A couple of weeks ago, I attended the Mobile Asia Expo conference in Shanghai. Among many interesting topics discussed by an impressive group of industry executives, the issues surrounding network monetization appeared to stand out in terms of their importance to carrier profitability.


Several keynotes and panel sessions at the conference discussed two related problems. Despite the exponential growth in mobile Internet traffic, overall ARPUs are declining for most carriers, threatening the financial model for the further network investment that is required to match capacity demands. In parallel, OTT services such as IP-based messaging and mobile video not only drive the explosion of mobile data traffic but also massively impact carrier revenues. As an illustration, Xu Weizhong, President of Packet Core Networks at Huawei, stated that Skype “has killed $18B in Telco revenues by the end of 2011”.


One approach to the OTT issue was discussed by Dr. Choi Jin-Sung, Senior VP and Head of SK Telecom’s strategy office. Dr. Choi explained that Korean mobile carriers are experiencing decreased SMS revenues and increased network investment costs to accommodate surging traffic, caused by the popularity of free OTT messaging services such as KaKao Talk used by 37 million Koreans. In response to this competitive threat, SKT is preparing an RCS-based service in partnership with other Korean carriers and plans to link this service to other carriers. SKT is also implementing Smart Push, its proprietary technology that enables integrated management of keep-alive signals, to prevent network overload. SKT is entering into MOUs with Samsung and Nokia-Siemens Networks to promote overseas adoption of Smart Push-embedded equipment.


China Mobile Chairman Xi Guohua stated that the carrier will overcome network monetization challenges by focusing on cloud computing, faster network technology, the “Internet of Things” and its Wireless City initiatives. Xi Guohua mentioned that, while historically the value chain was dominated by operators, it now includes device manufacturers and content providers. The ranking of operators in the FTSE 500 is dropping, while others are improving. Besides the challenge of ever-increasing network pressure, Xi Guohua stated that carriers must overcome the perception that they are simply “dumb pipe” providers, embracing the fact that the traditional telco business model is facing competitive threats. Industry growth will create big opportunities for carriers, fuelled by a 2.1 billion mobile Internet customer base by 2015 driving CAGR of 24 percent. China Mobile will take full advantage of this growth through a focus on cloud computing and the Internet of Things.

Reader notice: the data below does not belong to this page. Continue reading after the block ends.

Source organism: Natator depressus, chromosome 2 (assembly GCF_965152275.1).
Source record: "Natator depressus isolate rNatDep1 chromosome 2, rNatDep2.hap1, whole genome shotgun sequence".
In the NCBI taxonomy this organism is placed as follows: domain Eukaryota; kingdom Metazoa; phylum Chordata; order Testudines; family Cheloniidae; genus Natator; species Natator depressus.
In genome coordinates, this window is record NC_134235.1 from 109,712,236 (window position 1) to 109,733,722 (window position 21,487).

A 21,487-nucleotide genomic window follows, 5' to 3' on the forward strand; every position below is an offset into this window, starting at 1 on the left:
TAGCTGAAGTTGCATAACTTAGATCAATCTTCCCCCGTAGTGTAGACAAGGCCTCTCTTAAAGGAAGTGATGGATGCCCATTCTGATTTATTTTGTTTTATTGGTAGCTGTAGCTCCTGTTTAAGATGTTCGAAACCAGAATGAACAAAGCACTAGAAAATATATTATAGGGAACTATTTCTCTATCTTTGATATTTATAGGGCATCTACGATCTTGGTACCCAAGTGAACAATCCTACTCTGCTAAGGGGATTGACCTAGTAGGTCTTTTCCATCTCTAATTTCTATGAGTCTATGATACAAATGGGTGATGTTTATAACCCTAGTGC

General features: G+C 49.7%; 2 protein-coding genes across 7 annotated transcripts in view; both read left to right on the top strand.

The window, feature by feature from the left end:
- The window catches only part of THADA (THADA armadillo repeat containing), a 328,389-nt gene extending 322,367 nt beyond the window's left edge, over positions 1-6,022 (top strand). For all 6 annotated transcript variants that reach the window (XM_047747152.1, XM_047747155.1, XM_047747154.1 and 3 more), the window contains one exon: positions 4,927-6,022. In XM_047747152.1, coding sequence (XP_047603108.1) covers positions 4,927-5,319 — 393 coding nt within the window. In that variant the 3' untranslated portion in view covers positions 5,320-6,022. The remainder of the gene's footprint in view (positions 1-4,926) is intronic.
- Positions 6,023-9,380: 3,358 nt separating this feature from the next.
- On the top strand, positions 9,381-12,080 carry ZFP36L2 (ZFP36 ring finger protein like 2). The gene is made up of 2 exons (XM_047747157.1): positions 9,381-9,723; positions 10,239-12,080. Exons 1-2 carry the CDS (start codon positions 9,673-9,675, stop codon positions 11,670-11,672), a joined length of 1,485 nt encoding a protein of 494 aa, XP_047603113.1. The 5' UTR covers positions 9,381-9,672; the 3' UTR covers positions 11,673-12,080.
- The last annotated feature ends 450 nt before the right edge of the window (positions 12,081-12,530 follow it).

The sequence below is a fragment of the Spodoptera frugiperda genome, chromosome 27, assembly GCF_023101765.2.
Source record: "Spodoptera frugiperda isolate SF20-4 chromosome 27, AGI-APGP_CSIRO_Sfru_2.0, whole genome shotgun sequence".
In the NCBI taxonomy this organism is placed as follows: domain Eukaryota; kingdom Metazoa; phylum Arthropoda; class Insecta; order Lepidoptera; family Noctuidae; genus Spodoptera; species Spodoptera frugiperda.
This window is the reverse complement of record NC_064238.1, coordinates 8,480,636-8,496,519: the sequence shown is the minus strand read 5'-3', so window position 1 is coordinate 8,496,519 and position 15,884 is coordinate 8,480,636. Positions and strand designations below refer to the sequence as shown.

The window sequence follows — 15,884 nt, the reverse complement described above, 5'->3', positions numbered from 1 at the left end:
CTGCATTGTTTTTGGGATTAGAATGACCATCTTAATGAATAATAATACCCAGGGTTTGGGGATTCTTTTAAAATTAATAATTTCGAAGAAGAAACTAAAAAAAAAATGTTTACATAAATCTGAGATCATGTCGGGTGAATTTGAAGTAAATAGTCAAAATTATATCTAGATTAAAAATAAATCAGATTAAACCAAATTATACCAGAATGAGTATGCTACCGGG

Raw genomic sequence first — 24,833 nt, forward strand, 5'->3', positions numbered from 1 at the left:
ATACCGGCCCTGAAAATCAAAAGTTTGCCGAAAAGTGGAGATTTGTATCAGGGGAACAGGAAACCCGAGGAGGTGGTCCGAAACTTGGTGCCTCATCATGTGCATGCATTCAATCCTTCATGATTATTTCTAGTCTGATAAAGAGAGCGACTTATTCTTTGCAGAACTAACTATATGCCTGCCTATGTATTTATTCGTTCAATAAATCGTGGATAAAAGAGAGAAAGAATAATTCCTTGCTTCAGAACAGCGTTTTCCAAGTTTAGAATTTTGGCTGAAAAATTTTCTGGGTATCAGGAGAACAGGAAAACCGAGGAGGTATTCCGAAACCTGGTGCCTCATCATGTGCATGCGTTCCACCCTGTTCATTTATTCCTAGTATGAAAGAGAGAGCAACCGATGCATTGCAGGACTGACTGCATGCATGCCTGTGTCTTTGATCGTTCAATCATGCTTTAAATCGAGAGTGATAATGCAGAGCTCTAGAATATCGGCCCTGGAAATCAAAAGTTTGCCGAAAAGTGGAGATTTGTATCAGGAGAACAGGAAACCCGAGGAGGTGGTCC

During a roundtable session, the CTOs of four Asian mobile operators outlined the challenges facing their networks because of the explosion in data caused by OTT services. The new CTO of NTT DoCoMo, Seizo Onoe, remarked that it was not just data volumes but usage patterns that are creating issues. The solution, he said, was to focus on “services that only the operators can provide... to avoid being the dumb pipe.” The CTO of Australian market-leader Telstra, Hugh Bradlow, argued that challenges must be framed in terms of the user experience: “We don’t think in terms of OTT services and our own services; we think about what our customers are asking for.” He noted that Telstra’s network was a major differentiator and that he was looking to their Joyn (RCS) platform to recreate the “simplicity and reliability” of SMS.


Kaoru Kato, the new President and CEO of NTT DoCoMo, explained that much of their future focus will be on the delivery of cloud-based services, stating that cloud technology is key to realizing smartphone services. At the heart of this initiative are “network cloud” services, which will see the carrier’s network used to power intelligent services available to many devices, enabling it to avoid being marginalized as a mere “pipe” provider. Examples of these services include the “Shabett Concier” voice assistant (positioned as an even better service than Apple’s Siri) and a translation service which currently supports ten languages. Kato also highlighted NTT DoCoMo’s plan to increase value creation through convergence with other industries, mentioning partnerships in media, M2M, healthcare, finance and commerce.


During a panel discussion, there was consensus among executives from Australia’s Telstra, Japan’s SoftBank and the Philippines’ Globe Telecom that the ability to understand customer needs and price products effectively is the key to competing with OTT players. Gil Genio from Globe mentioned the need for advanced capabilities in billing and analysis, while SoftBank’s Yoshihiko Nodera said that the carrier was considering a two-sided business model combining a “communications charge” with a “content charge” alongside its tiered flat-rate model. Telstra’s Mike Wright, however, commented that simplicity in pricing was critical and it was essential not to complicate things for the consumer.


Clearly, many of the smartest minds in the telco industry are focused on these business-critical challenges. At the end of the day, however, the business models that subscribers enjoy today are unsustainable and someone needs to pay more in order for carriers to be able to make the network investments that are required. Either the OTT providers need to pay for the privilege of using the carrier’s pipes, or subscribers (meaning you, me and the billion teenagers who are driving the traffic growth) need to pay for the enhanced, value-added services that the carriers are developing.


Were you at Mobile Asia Expo? What’s your take on this question? Will the initiatives that these carriers outlined be enough to address the business challenges caused by the OTT providers? Ultimately, who will pay?